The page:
Study: Cows and other livestock with stomach problems can exacerbate global warming.

A new study has found that cattle with stomach problems may be a big problem with the climate,media reported. This is because cattle and other livestock with worms and other parasites produce more super-powerful greenhouse gas methane than healthy animals. Methane plays a role in warming the planet 28 to 36 times as much as carbon dioxide.

Study: Cows and other livestock with stomach problems can exacerbate global warming.


The U.N. Food and Agriculture Organization estimates that methane from cattle and other livestock will increase by 20 percent between 2017 and 2050. But according to a new paper published today in Trends in Ecology and Evolution, the increase in methane could be as high as 82 percent if parasite infections are also taken into account.

This is a big difference, especially given the extent to which domesticated livestock have contributed to climate change. Livestock account for 60 per cent of all mammalian biomass on the planet, and livestock are responsible for more than 14 per cent of human greenhouse gas emissions. By contrast, aviation accounts for only about 2% of global emissions.

More worryingly, there may be a dangerous feedback loop between climate change, parasitic diseases and higher methane emissions: animals infected with parasites and bacteria release more methane in their lifetimes, accelerating climate change. Parasites infected with livestock can breed at warmer temperatures, infect more animals and thus continue the vicious cycle.

“It could be a very interesting phenomenon, or it could be an important phenomenon that we didn’t really think about,” said Vanessa Ezenwa, lead author of the study and a professor of ecology at the University of Georgia.

With or without infection, cattle and other hoofed herbivores known as ruminants are the animals that emit the most methane. Other animals, including humans, also release methane, but ruminants have four cavities in their stomachs, which release more methane. They have a space for whole fermented foods, where microbes that help them digest hard food produce large amounts of gas that heat the earth.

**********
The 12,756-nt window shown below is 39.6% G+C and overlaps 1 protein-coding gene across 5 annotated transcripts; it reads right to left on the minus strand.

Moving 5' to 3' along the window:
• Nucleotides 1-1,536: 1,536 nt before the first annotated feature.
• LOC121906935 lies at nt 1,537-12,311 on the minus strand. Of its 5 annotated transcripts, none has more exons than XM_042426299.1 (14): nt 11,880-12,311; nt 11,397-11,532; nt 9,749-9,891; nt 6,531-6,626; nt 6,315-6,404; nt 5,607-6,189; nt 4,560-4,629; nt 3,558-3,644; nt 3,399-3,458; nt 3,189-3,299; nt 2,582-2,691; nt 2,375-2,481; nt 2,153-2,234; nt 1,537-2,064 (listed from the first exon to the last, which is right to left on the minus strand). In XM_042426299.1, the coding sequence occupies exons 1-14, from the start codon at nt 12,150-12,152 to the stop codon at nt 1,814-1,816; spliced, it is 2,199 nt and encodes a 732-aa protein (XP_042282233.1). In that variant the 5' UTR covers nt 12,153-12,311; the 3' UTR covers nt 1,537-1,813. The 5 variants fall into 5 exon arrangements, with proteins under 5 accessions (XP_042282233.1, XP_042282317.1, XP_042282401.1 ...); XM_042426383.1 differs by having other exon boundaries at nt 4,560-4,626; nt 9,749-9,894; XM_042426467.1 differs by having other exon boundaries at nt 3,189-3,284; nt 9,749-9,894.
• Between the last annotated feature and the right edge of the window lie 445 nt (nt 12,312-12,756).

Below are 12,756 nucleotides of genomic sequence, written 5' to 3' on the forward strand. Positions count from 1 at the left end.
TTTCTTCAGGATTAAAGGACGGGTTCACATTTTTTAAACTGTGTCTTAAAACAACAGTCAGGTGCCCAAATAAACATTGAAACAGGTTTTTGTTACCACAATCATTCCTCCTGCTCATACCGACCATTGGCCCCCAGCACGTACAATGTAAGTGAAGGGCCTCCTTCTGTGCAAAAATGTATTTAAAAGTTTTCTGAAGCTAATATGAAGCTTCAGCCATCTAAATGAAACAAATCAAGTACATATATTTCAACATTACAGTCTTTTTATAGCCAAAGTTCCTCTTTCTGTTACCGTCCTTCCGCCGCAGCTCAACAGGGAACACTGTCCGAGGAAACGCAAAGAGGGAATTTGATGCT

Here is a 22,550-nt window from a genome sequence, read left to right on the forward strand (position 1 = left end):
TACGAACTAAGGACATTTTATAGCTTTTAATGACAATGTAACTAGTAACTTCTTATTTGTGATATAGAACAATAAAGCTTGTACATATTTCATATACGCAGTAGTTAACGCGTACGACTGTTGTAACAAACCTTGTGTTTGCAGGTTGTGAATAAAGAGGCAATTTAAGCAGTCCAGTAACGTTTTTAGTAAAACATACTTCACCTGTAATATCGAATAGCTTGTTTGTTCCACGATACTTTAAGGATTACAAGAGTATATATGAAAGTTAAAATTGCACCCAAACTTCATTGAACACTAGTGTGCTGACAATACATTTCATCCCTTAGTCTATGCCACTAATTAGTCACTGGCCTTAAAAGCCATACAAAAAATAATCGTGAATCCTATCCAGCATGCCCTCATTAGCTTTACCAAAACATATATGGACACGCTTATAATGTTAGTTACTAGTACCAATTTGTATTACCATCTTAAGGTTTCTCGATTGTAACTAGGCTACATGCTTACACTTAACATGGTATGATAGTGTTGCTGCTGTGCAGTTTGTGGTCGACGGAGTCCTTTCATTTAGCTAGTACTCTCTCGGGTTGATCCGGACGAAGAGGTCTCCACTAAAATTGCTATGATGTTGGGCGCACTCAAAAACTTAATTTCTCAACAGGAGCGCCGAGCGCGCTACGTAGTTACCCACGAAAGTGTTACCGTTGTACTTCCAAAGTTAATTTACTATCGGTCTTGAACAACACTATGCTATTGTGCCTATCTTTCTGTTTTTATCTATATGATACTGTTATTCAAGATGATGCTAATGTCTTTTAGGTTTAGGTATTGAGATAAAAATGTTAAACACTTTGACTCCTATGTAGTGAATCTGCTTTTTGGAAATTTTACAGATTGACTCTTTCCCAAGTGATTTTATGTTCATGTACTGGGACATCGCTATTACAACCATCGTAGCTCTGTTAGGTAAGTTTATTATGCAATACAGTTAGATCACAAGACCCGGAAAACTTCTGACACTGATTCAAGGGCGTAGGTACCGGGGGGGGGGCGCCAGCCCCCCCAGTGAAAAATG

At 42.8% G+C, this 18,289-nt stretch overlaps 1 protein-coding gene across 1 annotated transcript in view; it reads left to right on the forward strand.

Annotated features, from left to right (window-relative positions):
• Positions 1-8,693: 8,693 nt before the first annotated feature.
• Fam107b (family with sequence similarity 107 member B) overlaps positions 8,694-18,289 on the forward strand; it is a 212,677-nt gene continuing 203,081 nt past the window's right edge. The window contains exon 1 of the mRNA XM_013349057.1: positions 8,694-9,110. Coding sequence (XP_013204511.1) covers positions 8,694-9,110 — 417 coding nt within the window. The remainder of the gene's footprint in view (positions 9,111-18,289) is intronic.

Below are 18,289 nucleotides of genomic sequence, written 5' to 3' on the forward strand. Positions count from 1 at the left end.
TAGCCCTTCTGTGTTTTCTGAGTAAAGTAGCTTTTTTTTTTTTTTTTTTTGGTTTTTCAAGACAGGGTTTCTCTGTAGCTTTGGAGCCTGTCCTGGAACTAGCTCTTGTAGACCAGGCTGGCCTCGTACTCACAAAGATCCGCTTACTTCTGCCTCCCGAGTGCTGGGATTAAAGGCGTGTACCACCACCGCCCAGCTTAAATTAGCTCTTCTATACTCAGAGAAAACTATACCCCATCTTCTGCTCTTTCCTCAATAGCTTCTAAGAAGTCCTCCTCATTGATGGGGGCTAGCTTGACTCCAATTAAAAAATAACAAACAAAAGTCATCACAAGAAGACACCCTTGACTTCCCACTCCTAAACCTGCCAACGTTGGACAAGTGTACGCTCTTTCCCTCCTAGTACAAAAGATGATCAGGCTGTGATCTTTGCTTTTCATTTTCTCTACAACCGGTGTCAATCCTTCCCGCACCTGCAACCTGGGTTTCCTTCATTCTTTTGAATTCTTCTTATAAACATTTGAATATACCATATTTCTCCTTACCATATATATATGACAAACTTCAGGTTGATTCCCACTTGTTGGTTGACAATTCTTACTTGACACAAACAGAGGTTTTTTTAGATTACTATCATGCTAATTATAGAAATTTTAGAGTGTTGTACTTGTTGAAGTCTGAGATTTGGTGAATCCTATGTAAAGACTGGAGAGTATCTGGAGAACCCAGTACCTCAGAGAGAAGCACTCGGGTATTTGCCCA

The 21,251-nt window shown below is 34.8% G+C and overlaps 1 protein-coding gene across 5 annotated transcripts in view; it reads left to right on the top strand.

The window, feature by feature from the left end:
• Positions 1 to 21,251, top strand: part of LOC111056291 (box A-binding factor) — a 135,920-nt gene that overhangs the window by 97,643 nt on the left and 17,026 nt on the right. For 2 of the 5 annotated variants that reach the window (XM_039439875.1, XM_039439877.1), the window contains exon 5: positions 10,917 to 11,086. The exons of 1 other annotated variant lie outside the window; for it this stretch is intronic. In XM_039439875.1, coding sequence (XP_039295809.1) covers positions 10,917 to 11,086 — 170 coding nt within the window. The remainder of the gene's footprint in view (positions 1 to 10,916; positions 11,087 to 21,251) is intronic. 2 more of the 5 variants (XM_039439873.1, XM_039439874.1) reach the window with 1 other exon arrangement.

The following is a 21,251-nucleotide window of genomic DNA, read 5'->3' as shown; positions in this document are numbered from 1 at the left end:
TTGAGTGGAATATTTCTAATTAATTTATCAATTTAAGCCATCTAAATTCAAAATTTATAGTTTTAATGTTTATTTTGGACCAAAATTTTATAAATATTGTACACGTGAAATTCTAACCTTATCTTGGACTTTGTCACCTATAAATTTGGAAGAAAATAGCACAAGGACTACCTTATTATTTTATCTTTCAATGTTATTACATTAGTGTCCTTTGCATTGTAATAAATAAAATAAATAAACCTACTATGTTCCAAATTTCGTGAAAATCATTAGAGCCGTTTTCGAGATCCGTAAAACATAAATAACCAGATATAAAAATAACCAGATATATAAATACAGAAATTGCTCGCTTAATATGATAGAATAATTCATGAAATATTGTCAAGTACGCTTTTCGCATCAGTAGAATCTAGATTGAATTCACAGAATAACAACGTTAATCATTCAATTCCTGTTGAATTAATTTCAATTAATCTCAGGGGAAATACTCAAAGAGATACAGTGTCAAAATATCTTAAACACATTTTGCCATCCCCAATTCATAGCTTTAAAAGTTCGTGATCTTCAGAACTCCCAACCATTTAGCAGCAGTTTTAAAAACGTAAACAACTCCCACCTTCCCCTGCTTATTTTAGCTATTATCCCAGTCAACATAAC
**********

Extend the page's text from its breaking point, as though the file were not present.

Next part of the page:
Parasitic infections can lead to many changes that can increase methane emissions from livestock. These animals grow more slowly, which leads to more lifetime emissions because they take longer to develop enough heads for human slaughter. Infection also reduces milk production and the efficiency of dairy farming. Ranchers may decide to slaughter and replace their cattle more frequently, and evidence suggests that this usually leads to more emissions rather than less.

In the most extreme cases proposed in the paper, methane emissions from livestock would increase by 52 percent globally if each animal became ill, the study authors note. To calculate this number, Ezenwa and her colleagues reviewed existing studies on the effects of parasitic infections on methane production in specific animals. They used the findings to calculate the potential global impact of methane emissions. Data from the United Nations Food and Agriculture Organization serve as a benchmark for the study.

But there are limitations to the study, which provides estimates rather than exact numbers. The researchers used variable rates of potential infections because they did not have a real global rate of parasitic infections. Actual data may vary widely from region to region and there are data gaps.

Ermias Kebreab, director of the World Food Center at the University of California, Davis, said the results of the new study were not necessarily surprising. Kebreab was not involved in the study. “It’s common sense,” he said.

Kebraeb noted that the study could be most helpful in low- and middle-income countries, which are more common for parasitic infections. North America and Europe have increased livestock production by better controlling pathogens, he said. “It’s a great article that helps us remember that there’s a compound problem.”

Parasites that cause trouble for cows grow outside before infecting the host. Ezenwa says some worms need warmer temperatures to thrive. She says the parasites have more time to develop and infect livestock as climate change makes winters warmer and summers longer in some areas.

Ultimately, the new study provides the information needed to do more research to respond to the climate crisis. This may bring a range of benefits: healthier animals and healthier worlds, thus creating a better living environment for our people.